GLAMi Nomination

The Art of Music Touchtable
Institution: The San Diego Museum of Art
Designer: Balboa Park Online Collaborative
URL: http://www.balboapark.org/bpoc/blog/communicating-connection-between-art-and-music-new-and-engaging-way
Tags: Bilingual, Education, Innovation, Participatory, Tangible Table

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Balboa Park Online Collaborative (BPOC) and The San Diego Museum of Art (SDMA) came together to create the Art of Music Touchtable for SDMA’s Art of Music exhibition. Exploring broad interpretations of music, the exhibition incorporated objects ranging from Beethoven manuscripts, to hand‐crafted instruments, to works by Matisse and Picasso. SDMA knew it wanted a way for visitors to create music in the gallery and see the similarity between art and music composition. Brainstorming sessions with BPOC led to the Art of Music Touchtable, which embodied exhibition themes by highlighting connections  between the two artforms.     AoM WireframesAoM Wireframes2

The touchtable appeared in a section of the exhibition about synaesthesia, the mixing of senses, where one might see a color when music plays or hear music upon seeing different environments. The touchtable was based on and placed next to John Sennhauser’s painting, Synchroformic #18 Horizontal Duo. Sennhauser was a 20th‐century abstract artist whose work was influenced by jazz. Since Sennhauser painted during a time when bebop jazz was popular, BPOC chose open‐source instrumental tracks of Dizzy Gillespie’s bebop classic “Groovin’ High” to complement the the painting’s style and timeframe.

The final touchtable provided an interactive and exploratory experience. A landing screen explained how to interact with the colored shapes in the painting and how to change tempo (on a sliding scale from a turtle to rabbit). Shapes in the painting represented bebop riffs of bass, guitar, and piano from “Groovin’ High,” backed by the horizontal bars of percussion. Positioning the shapes in the painting determined when riffs were played, and resizing them would change the riffs’ volume. Visitors who created an avant‐garde painting generated a disorganized musical composition. Those who composed a balanced, geometrical painting created a harmonious sound.aom_screen1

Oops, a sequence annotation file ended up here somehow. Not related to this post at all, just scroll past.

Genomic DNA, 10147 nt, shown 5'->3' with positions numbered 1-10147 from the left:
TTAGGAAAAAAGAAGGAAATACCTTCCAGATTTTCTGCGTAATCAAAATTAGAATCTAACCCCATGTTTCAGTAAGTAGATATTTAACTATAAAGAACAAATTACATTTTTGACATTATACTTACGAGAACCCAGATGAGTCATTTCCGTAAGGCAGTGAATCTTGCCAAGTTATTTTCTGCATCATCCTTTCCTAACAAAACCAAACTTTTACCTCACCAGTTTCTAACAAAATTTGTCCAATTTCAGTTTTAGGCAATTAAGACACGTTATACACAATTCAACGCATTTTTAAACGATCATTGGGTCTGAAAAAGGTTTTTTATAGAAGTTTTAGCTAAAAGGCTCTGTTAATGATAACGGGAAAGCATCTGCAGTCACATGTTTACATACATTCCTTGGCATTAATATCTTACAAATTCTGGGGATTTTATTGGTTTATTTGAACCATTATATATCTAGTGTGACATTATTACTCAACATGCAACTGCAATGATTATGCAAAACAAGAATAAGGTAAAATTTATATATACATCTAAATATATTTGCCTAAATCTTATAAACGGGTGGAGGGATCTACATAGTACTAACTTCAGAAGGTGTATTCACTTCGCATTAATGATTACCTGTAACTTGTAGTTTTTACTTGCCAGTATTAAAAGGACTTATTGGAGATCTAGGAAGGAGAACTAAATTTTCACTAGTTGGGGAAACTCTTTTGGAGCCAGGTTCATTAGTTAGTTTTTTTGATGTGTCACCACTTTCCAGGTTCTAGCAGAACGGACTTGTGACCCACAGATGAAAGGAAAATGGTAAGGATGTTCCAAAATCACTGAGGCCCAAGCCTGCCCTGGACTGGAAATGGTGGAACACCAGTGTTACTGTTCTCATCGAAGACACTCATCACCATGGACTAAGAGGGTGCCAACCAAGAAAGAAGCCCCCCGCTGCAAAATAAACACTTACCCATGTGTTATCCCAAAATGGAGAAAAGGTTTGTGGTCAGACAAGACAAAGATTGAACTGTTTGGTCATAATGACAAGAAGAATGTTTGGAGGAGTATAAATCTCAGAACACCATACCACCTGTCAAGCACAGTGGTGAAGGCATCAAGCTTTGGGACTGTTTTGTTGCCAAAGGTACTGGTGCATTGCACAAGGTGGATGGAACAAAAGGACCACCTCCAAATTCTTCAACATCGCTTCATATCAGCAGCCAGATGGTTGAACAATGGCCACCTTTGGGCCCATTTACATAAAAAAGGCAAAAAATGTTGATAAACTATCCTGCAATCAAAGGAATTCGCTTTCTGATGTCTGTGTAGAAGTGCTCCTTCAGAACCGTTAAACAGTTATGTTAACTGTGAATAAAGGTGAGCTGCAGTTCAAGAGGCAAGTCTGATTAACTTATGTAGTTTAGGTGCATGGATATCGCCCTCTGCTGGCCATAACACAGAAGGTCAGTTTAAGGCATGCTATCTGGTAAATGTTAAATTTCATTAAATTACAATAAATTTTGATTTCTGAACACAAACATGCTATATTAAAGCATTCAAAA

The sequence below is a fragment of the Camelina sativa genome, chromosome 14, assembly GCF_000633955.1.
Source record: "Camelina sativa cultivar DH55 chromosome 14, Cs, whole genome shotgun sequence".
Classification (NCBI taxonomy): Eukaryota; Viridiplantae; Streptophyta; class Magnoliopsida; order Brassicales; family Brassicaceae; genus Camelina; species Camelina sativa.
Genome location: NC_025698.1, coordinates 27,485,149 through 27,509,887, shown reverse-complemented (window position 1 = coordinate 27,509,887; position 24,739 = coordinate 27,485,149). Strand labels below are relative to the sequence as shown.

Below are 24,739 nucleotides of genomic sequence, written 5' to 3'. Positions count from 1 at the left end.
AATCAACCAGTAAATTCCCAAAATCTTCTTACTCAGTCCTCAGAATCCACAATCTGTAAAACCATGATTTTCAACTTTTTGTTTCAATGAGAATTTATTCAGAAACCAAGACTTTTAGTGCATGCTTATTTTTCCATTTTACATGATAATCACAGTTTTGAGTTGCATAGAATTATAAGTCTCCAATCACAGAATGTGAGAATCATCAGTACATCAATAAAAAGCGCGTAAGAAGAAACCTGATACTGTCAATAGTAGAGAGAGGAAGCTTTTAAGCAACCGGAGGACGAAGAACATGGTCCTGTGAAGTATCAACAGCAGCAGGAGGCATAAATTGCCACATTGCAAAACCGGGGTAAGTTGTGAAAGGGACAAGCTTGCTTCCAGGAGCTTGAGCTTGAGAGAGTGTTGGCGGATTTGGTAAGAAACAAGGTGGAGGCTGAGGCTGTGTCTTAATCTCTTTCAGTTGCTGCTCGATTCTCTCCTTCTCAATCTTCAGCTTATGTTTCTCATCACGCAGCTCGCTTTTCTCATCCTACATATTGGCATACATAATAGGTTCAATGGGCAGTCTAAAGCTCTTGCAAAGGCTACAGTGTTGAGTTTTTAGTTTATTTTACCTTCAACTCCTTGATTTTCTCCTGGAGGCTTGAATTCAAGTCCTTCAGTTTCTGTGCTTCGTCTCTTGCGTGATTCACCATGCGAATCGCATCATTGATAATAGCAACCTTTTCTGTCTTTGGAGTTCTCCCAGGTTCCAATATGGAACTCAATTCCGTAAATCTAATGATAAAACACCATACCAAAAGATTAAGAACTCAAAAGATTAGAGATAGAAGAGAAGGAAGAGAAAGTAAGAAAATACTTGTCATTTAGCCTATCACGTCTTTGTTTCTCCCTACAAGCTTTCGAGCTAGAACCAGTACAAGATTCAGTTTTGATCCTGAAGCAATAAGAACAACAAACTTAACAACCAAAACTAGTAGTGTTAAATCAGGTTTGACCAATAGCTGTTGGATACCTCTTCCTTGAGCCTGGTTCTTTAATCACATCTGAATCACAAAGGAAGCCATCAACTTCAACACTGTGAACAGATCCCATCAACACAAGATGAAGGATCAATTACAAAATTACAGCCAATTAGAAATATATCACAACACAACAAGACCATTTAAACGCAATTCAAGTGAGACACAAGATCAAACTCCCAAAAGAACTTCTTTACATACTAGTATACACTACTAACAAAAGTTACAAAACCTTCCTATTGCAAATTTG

BPOC built the touchtable software as a web application, using the JavaScript Hammer.js library for touch gestures like drag, pinch, and zoom, and Tone.js for music timing and playback. Slicing the painting into maneuverable digital elements involved some art of its own. After digitally cutting out the shapes from the painting, BPOC recreated the occluded areas, imagining what patterns lay underneath. Finally, by choosing to construct the touchtable with web technology, it could be easily adapted to other screen sizes for future projects.

The Art of Music Touchtable thoughtfully complemented the exhibition so well, that Mexico City’s Museo del Palacio de Bellas Artes inquired about incorporating the touchtable into their exhibition. In service of SDMA’s vision, the touchtable challenged visitors to interact with an exhibited artwork, while learning about exhibition themes on a deeper level. Visitors dragged, resized, played, and discovered, coming away with a better understanding of art, music, and the interesting and complex relationship between the two.

The Art of Music Touchtable was produced by Balboa Park Online Collaborative for The San Diego Museum of Art (SDMA). The project concept was conceived of by Chad Weinard and Brinker Ferguson and was carried out by Nik Honeysett (Project Director), Aimee Reed (Project Manager), Jason Alderman (Contracted Experience Designer and Developer), and Wesley Hsu (Contracted Developer).  Brittany Salyers served as project manager and subject matter expert for SDMA.